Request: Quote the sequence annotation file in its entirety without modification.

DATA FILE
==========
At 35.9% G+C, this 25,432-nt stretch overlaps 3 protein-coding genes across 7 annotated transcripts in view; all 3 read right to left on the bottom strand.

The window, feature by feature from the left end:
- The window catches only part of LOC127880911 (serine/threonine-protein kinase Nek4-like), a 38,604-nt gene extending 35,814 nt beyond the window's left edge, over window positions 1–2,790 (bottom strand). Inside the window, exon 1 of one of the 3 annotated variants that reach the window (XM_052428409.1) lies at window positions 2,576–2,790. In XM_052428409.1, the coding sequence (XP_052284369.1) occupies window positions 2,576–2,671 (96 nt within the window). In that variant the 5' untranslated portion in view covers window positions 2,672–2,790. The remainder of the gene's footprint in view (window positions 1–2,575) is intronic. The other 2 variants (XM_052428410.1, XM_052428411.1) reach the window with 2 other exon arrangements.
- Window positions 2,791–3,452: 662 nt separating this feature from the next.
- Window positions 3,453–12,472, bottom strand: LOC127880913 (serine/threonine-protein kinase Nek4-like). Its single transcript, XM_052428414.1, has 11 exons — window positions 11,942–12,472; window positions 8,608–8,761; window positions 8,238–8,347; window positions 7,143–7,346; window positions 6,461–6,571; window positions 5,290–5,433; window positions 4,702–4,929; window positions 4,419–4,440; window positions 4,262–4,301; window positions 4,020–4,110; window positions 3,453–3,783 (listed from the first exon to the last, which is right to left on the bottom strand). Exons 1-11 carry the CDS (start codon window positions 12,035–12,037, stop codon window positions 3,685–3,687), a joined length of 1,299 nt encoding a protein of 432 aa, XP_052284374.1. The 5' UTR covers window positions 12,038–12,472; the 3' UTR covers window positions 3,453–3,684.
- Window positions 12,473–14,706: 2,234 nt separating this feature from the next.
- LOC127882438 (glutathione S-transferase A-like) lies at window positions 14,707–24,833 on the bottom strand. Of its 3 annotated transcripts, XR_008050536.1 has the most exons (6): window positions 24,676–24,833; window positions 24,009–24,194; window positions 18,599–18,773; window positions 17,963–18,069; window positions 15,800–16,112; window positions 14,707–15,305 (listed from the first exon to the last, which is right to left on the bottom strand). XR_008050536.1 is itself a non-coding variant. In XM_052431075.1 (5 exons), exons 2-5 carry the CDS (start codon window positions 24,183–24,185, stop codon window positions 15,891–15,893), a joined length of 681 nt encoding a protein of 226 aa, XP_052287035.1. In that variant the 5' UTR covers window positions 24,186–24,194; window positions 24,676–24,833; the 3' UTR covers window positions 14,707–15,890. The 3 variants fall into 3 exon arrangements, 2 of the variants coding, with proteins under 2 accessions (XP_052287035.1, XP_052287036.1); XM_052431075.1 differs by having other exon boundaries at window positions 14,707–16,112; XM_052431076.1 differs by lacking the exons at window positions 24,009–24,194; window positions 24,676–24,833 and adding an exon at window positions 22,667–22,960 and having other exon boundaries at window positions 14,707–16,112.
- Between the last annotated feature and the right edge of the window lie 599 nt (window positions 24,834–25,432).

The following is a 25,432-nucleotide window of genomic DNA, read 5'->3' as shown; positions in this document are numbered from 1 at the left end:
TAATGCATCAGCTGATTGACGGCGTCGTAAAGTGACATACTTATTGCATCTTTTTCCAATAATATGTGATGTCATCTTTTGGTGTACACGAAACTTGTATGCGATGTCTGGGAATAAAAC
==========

At 35.9% G+C, this 25,432-nt stretch overlaps 3 protein-coding genes across 7 annotated transcripts in view; all 3 read right to left on the bottom strand.

The window, feature by feature from the left end:
- The window catches only part of LOC127880911 (serine/threonine-protein kinase Nek4-like), a 38,604-nt gene extending 35,814 nt beyond the window's left edge, over window positions 1–2,790 (bottom strand). Inside the window, exon 1 of one of the 3 annotated variants that reach the window (XM_052428409.1) lies at window positions 2,576–2,790. In XM_052428409.1, the coding sequence (XP_052284369.1) occupies window positions 2,576–2,671 (96 nt within the window). In that variant the 5' untranslated portion in view covers window positions 2,672–2,790. The remainder of the gene's footprint in view (window positions 1–2,575) is intronic. The other 2 variants (XM_052428410.1, XM_052428411.1) reach the window with 2 other exon arrangements.
- Window positions 2,791–3,452: 662 nt separating this feature from the next.
- Window positions 3,453–12,472, bottom strand: LOC127880913 (serine/threonine-protein kinase Nek4-like). Its single transcript, XM_052428414.1, has 11 exons — window positions 11,942–12,472; window positions 8,608–8,761; window positions 8,238–8,347; window positions 7,143–7,346; window positions 6,461–6,571; window positions 5,290–5,433; window positions 4,702–4,929; window positions 4,419–4,440; window positions 4,262–4,301; window positions 4,020–4,110; window positions 3,453–3,783 (listed from the first exon to the last, which is right to left on the bottom strand). Exons 1-11 carry the CDS (start codon window positions 12,035–12,037, stop codon window positions 3,685–3,687), a joined length of 1,299 nt encoding a protein of 432 aa, XP_052284374.1. The 5' UTR covers window positions 12,038–12,472; the 3' UTR covers window positions 3,453–3,684.
- Window positions 12,473–14,706: 2,234 nt separating this feature from the next.
- LOC127882438 (glutathione S-transferase A-like) lies at window positions 14,707–24,833 on the bottom strand. Of its 3 annotated transcripts, XR_008050536.1 has the most exons (6): window positions 24,676–24,833; window positions 24,009–24,194; window positions 18,599–18,773; window positions 17,963–18,069; window positions 15,800–16,112; window positions 14,707–15,305 (listed from the first exon to the last, which is right to left on the bottom strand). XR_008050536.1 is itself a non-coding variant. In XM_052431075.1 (5 exons), exons 2-5 carry the CDS (start codon window positions 24,183–24,185, stop codon window positions 15,891–15,893), a joined length of 681 nt encoding a protein of 226 aa, XP_052287035.1. In that variant the 5' UTR covers window positions 24,186–24,194; window positions 24,676–24,833; the 3' UTR covers window positions 14,707–15,890. The 3 variants fall into 3 exon arrangements, 2 of the variants coding, with proteins under 2 accessions (XP_052287035.1, XP_052287036.1); XM_052431075.1 differs by having other exon boundaries at window positions 14,707–16,112; XM_052431076.1 differs by lacking the exons at window positions 24,009–24,194; window positions 24,676–24,833 and adding an exon at window positions 22,667–22,960 and having other exon boundaries at window positions 14,707–16,112.
- Between the last annotated feature and the right edge of the window lie 599 nt (window positions 24,834–25,432).

The following is a 25,432-nucleotide window of genomic DNA, read 5'->3' as shown; positions in this document are numbered from 1 at the left end:
TAATGCATCAGCTGATTGACGGCGTCGTAAAGTGACATACTTATTGCATCTTTTTCCAATAATATGTGATGTCATCTTTTGGTGTACACGAAACTTGTATGCGATGTCTGGGAATAAAAC